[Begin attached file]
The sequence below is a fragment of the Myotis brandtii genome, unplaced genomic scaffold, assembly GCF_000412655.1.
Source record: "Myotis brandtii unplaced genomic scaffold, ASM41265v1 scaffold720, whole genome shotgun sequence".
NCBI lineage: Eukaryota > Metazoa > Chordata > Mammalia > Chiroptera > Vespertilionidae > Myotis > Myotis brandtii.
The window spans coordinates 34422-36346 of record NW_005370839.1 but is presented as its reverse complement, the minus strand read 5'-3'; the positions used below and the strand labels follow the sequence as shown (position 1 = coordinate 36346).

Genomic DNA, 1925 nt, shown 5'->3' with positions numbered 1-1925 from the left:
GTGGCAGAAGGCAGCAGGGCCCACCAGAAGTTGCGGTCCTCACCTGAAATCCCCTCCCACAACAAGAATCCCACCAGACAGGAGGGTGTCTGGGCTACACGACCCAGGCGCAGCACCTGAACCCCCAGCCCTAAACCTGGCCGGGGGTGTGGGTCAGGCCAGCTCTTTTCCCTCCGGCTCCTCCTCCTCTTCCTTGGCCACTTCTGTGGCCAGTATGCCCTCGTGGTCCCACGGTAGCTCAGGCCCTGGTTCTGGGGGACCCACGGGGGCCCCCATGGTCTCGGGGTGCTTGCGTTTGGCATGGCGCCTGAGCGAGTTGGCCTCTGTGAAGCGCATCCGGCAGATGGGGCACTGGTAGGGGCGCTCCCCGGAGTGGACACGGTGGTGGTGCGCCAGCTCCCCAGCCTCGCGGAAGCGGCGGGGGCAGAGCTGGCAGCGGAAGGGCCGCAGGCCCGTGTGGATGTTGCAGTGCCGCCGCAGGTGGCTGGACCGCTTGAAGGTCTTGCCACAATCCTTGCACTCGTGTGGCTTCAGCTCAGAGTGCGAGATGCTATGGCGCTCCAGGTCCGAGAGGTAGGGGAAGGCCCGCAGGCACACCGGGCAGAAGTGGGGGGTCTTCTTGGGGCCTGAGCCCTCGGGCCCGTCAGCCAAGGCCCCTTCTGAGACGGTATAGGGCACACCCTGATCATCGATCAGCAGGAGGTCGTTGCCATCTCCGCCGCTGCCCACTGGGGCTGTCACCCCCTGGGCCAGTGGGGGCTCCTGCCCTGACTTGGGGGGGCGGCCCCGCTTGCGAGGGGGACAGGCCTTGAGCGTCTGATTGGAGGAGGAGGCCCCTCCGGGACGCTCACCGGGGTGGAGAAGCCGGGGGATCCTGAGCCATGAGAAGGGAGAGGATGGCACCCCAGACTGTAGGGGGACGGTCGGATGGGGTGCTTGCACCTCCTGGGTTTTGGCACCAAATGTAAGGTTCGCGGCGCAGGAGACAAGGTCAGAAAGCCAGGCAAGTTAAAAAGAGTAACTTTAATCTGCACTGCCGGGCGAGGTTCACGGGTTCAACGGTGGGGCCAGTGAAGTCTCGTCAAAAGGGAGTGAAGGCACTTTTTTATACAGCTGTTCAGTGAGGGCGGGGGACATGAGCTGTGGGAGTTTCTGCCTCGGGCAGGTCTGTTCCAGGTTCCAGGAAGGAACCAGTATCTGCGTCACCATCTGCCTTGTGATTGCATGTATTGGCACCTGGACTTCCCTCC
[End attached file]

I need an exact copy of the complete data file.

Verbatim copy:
The sequence below is a fragment of the Myotis brandtii genome, unplaced genomic scaffold, assembly GCF_000412655.1.
Source record: "Myotis brandtii unplaced genomic scaffold, ASM41265v1 scaffold720, whole genome shotgun sequence".
NCBI lineage: Eukaryota > Metazoa > Chordata > Mammalia > Chiroptera > Vespertilionidae > Myotis > Myotis brandtii.
The window spans coordinates 34422-36346 of record NW_005370839.1 but is presented as its reverse complement, the minus strand read 5'-3'; the positions used below and the strand labels follow the sequence as shown (position 1 = coordinate 36346).

Genomic DNA, 1925 nt, shown 5'->3' with positions numbered 1-1925 from the left:
GTGGCAGAAGGCAGCAGGGCCCACCAGAAGTTGCGGTCCTCACCTGAAATCCCCTCCCACAACAAGAATCCCACCAGACAGGAGGGTGTCTGGGCTACACGACCCAGGCGCAGCACCTGAACCCCCAGCCCTAAACCTGGCCGGGGGTGTGGGTCAGGCCAGCTCTTTTCCCTCCGGCTCCTCCTCCTCTTCCTTGGCCACTTCTGTGGCCAGTATGCCCTCGTGGTCCCACGGTAGCTCAGGCCCTGGTTCTGGGGGACCCACGGGGGCCCCCATGGTCTCGGGGTGCTTGCGTTTGGCATGGCGCCTGAGCGAGTTGGCCTCTGTGAAGCGCATCCGGCAGATGGGGCACTGGTAGGGGCGCTCCCCGGAGTGGACACGGTGGTGGTGCGCCAGCTCCCCAGCCTCGCGGAAGCGGCGGGGGCAGAGCTGGCAGCGGAAGGGCCGCAGGCCCGTGTGGATGTTGCAGTGCCGCCGCAGGTGGCTGGACCGCTTGAAGGTCTTGCCACAATCCTTGCACTCGTGTGGCTTCAGCTCAGAGTGCGAGATGCTATGGCGCTCCAGGTCCGAGAGGTAGGGGAAGGCCCGCAGGCACACCGGGCAGAAGTGGGGGGTCTTCTTGGGGCCTGAGCCCTCGGGCCCGTCAGCCAAGGCCCCTTCTGAGACGGTATAGGGCACACCCTGATCATCGATCAGCAGGAGGTCGTTGCCATCTCCGCCGCTGCCCACTGGGGCTGTCACCCCCTGGGCCAGTGGGGGCTCCTGCCCTGACTTGGGGGGGCGGCCCCGCTTGCGAGGGGGACAGGCCTTGAGCGTCTGATTGGAGGAGGAGGCCCCTCCGGGACGCTCACCGGGGTGGAGAAGCCGGGGGATCCTGAGCCATGAGAAGGGAGAGGATGGCACCCCAGACTGTAGGGGGACGGTCGGATGGGGTGCTTGCACCTCCTGGGTTTTGGCACCAAATGTAAGGTTCGCGGCGCAGGAGACAAGGTCAGAAAGCCAGGCAAGTTAAAAAGAGTAACTTTAATCTGCACTGCCGGGCGAGGTTCACGGGTTCAACGGTGGGGCCAGTGAAGTCTCGTCAAAAGGGAGTGAAGGCACTTTTTTATACAGCTGTTCAGTGAGGGCGGGGGACATGAGCTGTGGGAGTTTCTGCCTCGGGCAGGTCTGTTCCAGGTTCCAGGAAGGAACCAGTATCTGCGTCACCATCTGCCTTGTGATTGCATGTATTGGCACCTGGACTTCCCTCC